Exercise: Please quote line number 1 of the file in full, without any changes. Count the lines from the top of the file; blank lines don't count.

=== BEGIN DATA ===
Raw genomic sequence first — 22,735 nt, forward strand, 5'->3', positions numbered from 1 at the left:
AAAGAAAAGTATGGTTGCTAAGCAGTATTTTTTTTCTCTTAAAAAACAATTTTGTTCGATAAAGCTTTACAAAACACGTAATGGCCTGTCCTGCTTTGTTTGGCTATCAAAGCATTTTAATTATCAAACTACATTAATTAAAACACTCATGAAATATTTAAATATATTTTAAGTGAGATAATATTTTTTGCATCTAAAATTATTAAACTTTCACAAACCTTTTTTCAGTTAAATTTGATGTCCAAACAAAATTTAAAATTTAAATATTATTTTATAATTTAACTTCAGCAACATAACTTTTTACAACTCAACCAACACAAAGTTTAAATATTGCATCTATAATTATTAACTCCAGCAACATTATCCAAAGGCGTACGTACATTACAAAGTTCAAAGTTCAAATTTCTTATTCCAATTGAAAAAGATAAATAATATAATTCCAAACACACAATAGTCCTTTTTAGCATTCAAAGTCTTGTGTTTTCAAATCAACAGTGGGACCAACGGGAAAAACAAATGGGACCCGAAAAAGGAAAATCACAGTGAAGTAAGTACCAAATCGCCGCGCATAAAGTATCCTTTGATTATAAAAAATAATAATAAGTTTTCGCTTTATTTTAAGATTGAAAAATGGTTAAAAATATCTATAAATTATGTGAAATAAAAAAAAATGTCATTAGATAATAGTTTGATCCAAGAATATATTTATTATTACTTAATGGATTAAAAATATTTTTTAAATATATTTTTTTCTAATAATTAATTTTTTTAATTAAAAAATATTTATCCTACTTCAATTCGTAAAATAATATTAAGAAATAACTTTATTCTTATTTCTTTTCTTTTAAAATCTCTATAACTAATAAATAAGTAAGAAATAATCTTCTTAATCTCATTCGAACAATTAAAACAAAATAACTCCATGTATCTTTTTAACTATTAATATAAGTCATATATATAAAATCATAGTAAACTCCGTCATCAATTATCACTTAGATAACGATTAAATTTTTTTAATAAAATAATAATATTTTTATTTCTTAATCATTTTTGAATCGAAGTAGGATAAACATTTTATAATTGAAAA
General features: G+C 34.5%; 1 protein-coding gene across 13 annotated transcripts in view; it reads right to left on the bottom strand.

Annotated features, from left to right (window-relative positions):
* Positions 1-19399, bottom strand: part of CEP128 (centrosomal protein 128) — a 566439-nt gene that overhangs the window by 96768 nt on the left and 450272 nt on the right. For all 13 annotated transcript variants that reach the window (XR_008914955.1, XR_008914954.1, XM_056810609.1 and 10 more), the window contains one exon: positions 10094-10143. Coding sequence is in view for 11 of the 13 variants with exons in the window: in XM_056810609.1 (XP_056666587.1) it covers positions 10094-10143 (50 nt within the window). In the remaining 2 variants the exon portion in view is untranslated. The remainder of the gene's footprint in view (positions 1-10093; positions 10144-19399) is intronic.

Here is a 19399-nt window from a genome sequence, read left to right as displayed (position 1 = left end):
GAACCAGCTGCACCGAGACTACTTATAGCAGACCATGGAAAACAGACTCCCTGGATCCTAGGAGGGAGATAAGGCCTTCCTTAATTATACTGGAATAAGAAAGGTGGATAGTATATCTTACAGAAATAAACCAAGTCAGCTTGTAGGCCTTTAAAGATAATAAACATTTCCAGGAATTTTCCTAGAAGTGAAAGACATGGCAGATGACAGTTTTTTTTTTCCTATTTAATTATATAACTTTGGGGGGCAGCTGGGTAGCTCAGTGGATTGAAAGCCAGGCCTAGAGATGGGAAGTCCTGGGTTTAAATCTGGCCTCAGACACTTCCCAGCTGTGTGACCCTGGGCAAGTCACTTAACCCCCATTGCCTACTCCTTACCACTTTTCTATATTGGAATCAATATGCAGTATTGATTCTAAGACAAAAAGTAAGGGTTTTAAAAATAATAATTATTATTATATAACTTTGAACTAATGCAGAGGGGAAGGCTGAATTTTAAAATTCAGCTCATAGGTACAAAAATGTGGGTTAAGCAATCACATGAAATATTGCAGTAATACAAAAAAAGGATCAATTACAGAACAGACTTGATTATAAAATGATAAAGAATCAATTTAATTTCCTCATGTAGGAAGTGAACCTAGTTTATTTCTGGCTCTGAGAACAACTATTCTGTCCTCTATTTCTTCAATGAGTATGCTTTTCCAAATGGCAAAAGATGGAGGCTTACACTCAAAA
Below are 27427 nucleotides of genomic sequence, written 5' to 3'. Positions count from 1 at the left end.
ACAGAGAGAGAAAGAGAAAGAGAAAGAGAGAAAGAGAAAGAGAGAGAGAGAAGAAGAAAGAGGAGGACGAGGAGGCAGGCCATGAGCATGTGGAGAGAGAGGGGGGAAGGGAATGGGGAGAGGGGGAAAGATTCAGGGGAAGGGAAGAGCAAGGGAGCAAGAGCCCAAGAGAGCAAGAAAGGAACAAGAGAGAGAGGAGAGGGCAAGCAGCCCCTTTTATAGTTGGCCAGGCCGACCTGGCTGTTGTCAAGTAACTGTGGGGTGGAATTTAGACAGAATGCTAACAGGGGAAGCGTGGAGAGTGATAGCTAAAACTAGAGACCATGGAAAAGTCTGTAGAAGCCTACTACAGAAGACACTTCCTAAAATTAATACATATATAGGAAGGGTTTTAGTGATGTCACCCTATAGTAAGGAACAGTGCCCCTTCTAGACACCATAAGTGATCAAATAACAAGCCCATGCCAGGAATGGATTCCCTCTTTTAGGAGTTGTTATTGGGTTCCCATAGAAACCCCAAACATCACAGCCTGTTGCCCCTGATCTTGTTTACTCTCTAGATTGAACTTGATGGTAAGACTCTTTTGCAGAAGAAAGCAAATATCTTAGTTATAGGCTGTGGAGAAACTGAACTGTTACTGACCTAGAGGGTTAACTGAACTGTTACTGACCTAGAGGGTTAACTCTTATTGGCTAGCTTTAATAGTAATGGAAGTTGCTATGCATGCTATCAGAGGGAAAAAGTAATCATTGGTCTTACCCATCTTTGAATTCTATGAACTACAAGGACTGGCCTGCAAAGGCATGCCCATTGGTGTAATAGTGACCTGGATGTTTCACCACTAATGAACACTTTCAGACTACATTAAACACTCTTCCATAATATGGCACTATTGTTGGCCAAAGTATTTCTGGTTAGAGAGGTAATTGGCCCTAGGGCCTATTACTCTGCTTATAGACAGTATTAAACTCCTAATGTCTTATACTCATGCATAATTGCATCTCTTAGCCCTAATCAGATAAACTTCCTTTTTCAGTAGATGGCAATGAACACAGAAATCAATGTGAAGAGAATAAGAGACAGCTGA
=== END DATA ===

Raw genomic sequence first — 22,735 nt, forward strand, 5'->3', positions numbered from 1 at the left: